Over the years, Istanbul has lured many foreign film production teams, by offering them unique locations to create an orientalist atmosphere that Western audiences love to see on the big screen.
This includes Ian Fleming’s, charismatic and dare-devil agent 007, who on his quest to fight evil is often led into the chaotic environment of Istanbul.
His last film, Skyfall also featured scenes in the Mediterranean Turkish resort of Fethiye, and considering Skyfall was the highest grossing film in the history of the UK Box Office, some Turkish fans are disappointed that the next 24th James Bond film will not feature Turkey at all.
A recent press release verified the next James Bond movie will only be filmed in London, Rome, Mexico, the Alps and Morocco, and not in Turkey.
This has surprised people like Mert Gürel, who runs a TV and film production company in Turkey. As an expert in the industry, he emphasises that the Turkish government grants huge benefits to foreign film productions, resulting in them promoting the country, worldwide.
Having worked with television commercials of major brands such as Panasonic and Vodafone as well as TV shows Dispatches and House Hunters International, Mert felt sure that the famous British Secret Service Agent would return.
His company helps foreign film and TV production teams with red tape issues such as organizing a filming permit in Turkey, sourcing equipment and finding English-speaking crew members.
Describing himself as a Turkish art and culture enthusiast, he insists that any big-screen films made in Turkey helps the Turkish travel industry immensely and he was keen to point out the historical friendship between Turkey and the courageous James Bond.
James Bond Films in Turkey
By Mert Gürel
From Russia With Love
Produced in 1963, “From Russia with Love” features Sean Connery as 007, who fights evil among the 1960s era of Istanbul.
Scenes in Turkey start with the iconic Hagia Sophia and continue in different parts of Istanbul’s historic peninsula including Basilica Cistern where Bond takes a mysterious underground boat ride.
The events lead Bond to visit a gypsy tribe living at the Rumelian Castle and finally end with him boarding the Orient Express from Sirkeci train station to leave Turkey.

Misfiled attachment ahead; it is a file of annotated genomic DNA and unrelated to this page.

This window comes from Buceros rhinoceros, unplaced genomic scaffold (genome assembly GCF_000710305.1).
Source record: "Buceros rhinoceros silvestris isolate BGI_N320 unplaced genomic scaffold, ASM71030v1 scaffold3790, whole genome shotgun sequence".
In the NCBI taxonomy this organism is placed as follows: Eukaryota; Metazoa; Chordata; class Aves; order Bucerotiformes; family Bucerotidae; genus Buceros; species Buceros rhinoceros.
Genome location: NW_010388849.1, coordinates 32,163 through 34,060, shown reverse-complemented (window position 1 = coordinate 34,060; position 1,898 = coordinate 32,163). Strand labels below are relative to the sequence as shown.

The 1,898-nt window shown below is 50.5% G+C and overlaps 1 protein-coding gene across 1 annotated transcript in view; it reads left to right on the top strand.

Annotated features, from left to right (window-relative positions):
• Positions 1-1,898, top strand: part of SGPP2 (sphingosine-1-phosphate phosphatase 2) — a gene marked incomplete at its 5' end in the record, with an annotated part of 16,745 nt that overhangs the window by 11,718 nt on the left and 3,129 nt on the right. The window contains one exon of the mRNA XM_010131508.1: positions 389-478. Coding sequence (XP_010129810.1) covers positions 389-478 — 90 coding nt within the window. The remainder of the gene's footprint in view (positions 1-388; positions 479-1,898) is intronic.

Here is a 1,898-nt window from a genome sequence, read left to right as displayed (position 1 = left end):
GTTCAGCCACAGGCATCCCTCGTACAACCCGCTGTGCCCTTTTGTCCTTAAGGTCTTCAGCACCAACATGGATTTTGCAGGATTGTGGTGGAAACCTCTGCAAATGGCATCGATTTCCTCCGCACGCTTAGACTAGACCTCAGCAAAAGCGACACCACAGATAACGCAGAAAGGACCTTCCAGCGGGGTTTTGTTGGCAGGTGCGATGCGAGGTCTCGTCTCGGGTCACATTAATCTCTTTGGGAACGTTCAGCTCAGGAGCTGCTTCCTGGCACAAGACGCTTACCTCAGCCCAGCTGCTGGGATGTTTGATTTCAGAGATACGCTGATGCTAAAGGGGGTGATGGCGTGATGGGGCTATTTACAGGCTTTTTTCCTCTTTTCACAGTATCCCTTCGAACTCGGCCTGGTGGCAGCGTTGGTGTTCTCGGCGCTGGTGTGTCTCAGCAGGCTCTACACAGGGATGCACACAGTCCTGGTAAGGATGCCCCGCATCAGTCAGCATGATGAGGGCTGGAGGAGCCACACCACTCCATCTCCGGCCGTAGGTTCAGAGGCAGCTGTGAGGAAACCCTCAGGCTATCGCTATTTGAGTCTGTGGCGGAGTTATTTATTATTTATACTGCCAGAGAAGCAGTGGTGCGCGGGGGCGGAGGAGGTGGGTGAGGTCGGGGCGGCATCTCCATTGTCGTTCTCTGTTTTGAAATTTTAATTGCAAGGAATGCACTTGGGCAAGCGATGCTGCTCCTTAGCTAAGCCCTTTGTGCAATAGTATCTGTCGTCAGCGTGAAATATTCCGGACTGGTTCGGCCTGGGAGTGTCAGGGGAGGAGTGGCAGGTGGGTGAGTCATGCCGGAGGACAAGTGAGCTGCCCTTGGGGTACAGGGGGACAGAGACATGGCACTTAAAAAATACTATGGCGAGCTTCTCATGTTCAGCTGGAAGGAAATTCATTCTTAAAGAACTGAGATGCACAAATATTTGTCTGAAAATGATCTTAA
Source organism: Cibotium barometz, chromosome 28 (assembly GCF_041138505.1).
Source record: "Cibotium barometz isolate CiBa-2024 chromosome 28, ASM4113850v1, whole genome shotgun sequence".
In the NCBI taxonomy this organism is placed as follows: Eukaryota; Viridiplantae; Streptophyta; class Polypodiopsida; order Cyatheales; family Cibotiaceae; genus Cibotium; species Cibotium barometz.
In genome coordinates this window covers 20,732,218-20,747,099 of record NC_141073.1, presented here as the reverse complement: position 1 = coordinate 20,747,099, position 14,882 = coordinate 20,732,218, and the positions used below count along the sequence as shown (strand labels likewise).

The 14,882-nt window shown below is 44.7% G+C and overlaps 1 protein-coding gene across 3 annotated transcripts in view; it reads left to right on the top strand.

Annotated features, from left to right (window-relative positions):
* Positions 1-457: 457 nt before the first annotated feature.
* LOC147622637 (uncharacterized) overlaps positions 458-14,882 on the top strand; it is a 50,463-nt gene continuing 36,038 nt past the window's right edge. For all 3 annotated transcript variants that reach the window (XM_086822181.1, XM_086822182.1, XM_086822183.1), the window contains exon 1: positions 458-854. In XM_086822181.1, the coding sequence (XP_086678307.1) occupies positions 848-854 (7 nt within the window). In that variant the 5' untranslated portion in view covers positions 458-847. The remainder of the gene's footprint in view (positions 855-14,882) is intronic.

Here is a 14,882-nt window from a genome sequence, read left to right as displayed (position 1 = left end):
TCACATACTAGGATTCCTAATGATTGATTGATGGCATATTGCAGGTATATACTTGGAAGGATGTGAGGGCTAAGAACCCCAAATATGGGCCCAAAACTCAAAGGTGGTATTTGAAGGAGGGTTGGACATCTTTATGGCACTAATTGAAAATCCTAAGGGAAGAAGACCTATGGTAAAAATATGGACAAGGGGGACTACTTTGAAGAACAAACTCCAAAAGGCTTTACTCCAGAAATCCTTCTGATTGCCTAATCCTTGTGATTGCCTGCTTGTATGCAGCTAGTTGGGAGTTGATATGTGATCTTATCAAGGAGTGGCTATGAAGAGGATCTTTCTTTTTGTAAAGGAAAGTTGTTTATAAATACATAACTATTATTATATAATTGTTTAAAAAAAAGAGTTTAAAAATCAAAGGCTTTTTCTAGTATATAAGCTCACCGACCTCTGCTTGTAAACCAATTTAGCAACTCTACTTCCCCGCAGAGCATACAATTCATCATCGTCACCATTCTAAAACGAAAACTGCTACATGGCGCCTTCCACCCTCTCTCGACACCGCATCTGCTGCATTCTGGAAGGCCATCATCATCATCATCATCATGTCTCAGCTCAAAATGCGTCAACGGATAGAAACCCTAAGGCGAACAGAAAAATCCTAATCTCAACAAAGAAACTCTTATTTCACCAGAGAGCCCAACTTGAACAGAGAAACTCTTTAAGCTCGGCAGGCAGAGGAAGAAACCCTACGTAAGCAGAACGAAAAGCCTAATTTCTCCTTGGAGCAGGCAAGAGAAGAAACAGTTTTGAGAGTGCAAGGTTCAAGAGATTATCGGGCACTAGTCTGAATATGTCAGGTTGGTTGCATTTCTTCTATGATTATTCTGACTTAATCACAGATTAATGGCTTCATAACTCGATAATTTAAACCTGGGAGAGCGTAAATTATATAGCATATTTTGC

The film also serves as an important documentary of old Istanbul to realize big changes that have happened over the years.
The World is Not Enough
In 1999, 36 years and 17 films later, Pierce Brosnan helms the role of 007 to visit Turkey again in “The World is not Enough.” However, because of a bombing event in Istanbul, the producers prevented the cast members from traveling to Turkey.
Instead, a smaller film crew was sent to collect shots of the city while the stars filmed in United Kingdom’s Pinewood studios. One of the key locations in the film is the famous Maiden’s Tower, used as the hideout of the villain.
“Skyfall,” released in 2012, is the most recognized James Bond film. A twelve-minute action packed, opening sequence in Istanbul became a favourite all-time scene for hard-core James Bond fans.
The film begins with 007 at the Deutsche Orient Bank building witnessing his fellow MI6 agent being shot. He gets into an off-road vehicle and drives through the narrow streets of the Eminönü district.
A big local market, set in Eminönü square for over a week, filmed the first part of the famous motorcycle chasing scenes, which then continued onto the roof of the ancient Grand Bazaar.
The next scene focuses on a close encounter between 007 and the villain, on top of a train. Even though it looks like a continuing sequence, the train scenes were actually shot at Varda Bridge, in the city of Adana, in the East of Turkey.
The last stop for Bond in Turkey is a beach bar in Çalis Beach of Fethiye. The locals are pictured like the habitants of a tropical island, but that doesn’t stop the Turkish audience from loving the film.
Turkish fans often remark on how wonderful it is to watch 3 different 007 films shot in Turkey, by different directors, featuring different lead actors and of course, showing the changing face of Istanbul over the years.
Only a few cities except London play a big part in the history of James Bond movies, and Istanbul is definitely one of them.
Author Mert Gürel can be contacted via his website Otm. Filmworks or you can keep up to date with his articles on his blog called Fixer in Turkey.